the flotilla was preparing, the sailors be employed in catching dolphins,

which should be shut up in the ports, tamed, and taught to wear a harness,

so as to be driven, in the water, as horses are on land.  This novel power

was to transport the French to the opposite side of the Channel.


     Napoleon occupied himself not only with the preparations at Boulogne

and with keeping Nelson busy elsewhere.  Every project which could

possibly facilitate his undertaking or discomfit his enemies, he

considered.  Fulton's diving-boat, the "Nautilus," and his submarine

torpedoes, were at that time attracting the attention of the war

departments of civilized countries.  Already Napoleon had granted ten

thousand francs to help the inventor.  From the camp at Boulogne he again

ordered the matter to be looked into.  Fulton promised him a machine which

"would deliver France and the whole world from British oppression."


     "I have just read the project of Citizen Fulton, engineer, which you

have sent me much too late," he wrote, "since it is one that may change

the face of the world.  Be that as it may, I desire that you immediately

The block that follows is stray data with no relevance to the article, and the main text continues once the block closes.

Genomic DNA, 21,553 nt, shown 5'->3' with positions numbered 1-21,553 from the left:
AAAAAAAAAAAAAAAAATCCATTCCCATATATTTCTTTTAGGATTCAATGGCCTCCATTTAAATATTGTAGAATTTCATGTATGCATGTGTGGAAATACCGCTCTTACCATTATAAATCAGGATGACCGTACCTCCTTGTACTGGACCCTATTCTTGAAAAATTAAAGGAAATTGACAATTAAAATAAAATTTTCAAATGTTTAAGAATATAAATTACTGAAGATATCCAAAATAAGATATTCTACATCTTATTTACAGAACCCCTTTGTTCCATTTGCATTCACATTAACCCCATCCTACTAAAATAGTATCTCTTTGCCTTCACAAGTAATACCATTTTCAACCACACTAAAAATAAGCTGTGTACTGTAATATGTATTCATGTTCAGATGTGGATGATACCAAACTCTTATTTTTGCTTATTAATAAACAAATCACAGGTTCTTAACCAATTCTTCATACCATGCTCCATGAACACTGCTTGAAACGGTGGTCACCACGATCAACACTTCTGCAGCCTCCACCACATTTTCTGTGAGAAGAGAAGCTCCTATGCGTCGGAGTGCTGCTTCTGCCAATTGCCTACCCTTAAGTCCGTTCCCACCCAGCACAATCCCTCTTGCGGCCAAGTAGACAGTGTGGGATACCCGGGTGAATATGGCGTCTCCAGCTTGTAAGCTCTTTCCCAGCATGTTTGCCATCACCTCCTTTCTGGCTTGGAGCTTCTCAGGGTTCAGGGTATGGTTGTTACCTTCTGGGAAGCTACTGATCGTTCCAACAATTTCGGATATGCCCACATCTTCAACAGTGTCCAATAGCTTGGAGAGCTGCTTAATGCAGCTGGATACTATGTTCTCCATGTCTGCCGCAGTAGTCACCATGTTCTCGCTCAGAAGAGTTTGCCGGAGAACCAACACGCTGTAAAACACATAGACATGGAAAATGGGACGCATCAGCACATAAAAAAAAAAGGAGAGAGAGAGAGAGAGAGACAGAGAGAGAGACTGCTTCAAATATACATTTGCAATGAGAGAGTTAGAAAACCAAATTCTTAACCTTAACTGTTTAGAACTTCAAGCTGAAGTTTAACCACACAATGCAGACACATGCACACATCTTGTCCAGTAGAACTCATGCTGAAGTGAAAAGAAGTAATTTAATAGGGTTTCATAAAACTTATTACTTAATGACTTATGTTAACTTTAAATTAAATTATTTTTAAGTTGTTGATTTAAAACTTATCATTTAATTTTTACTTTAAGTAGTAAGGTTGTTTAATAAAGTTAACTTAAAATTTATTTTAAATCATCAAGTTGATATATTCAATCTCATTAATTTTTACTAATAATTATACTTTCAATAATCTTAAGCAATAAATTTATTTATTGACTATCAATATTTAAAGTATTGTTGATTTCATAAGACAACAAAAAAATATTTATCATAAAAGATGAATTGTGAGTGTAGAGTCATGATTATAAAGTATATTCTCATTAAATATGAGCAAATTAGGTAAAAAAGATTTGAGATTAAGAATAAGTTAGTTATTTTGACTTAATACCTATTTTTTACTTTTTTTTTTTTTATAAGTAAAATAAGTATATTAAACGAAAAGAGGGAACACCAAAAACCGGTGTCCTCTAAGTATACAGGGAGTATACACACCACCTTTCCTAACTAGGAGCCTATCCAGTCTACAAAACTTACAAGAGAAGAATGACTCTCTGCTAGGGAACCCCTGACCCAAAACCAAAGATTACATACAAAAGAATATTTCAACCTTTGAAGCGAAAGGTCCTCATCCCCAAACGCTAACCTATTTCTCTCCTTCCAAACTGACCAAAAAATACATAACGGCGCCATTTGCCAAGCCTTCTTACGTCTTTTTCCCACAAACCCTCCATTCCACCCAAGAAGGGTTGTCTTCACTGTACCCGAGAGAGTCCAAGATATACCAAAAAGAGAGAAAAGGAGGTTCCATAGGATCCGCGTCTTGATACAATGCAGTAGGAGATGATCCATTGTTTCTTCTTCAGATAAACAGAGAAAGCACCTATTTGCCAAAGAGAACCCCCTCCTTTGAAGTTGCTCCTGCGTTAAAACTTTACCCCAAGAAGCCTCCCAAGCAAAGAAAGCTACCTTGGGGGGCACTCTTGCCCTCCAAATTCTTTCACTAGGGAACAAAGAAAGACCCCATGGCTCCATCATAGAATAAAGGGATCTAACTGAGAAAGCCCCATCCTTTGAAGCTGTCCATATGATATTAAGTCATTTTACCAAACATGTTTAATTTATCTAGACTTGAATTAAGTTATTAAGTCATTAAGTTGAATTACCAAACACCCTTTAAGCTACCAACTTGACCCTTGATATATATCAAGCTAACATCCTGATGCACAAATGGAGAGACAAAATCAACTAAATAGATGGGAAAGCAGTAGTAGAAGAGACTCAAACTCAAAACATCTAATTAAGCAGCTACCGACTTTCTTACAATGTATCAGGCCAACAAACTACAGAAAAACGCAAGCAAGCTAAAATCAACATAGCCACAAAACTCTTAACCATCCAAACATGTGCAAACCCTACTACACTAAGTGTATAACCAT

confide its examination to a commission of members chosen by you among the

different classes of the Institute.  There it is that learned Europe would

seek for judges to resolve the question under consideration.  A great

truth, a physical, palpable truth, is before my eyes.  It will be for

these gentlemen to try and seize it and see it.  As soon as their report

is made, it will be sent to you, and you will forward it to me.  Try and

let the whole be determined within eight days, as I am impatient."


     He had his eye on every point of the earth where he might be weak, or

where he might weaken his enemy.  He took possession of Hanover.  The

Irish were promised aid in their efforts for freedom.  "Provided that

twenty thousand united Irishmen join the French army on its landing,"

France is to give them in return twenty-five thousand men, forty thousand

muskets, with artillery and ammunition, and a promise that the French

government will not make peace with England until the independence of

Ireland has been proclaimed.


     An attack on India was planned, his hope being that the princes of

India would welcome an invader who would aid them in throwing off the

English yoke.  To strengthen himself in the Orient, he sought by letters

and envoys to win the confidence, as well as to inspire the awe, of the

rulers of Turkey and Persia.


     The sale of Louisiana to the United States dates from this time.

This transfer, of such tremendous importance to us, was made by Napoleon

purely for the sake of hurting England.  France had been in possession of

Louisiana but three years.  She had obtained it from Spain only on the

condition that it should "at no time, under no pretext, and in no manner,

be alienated or ceded to any other power." The formal stipulation of the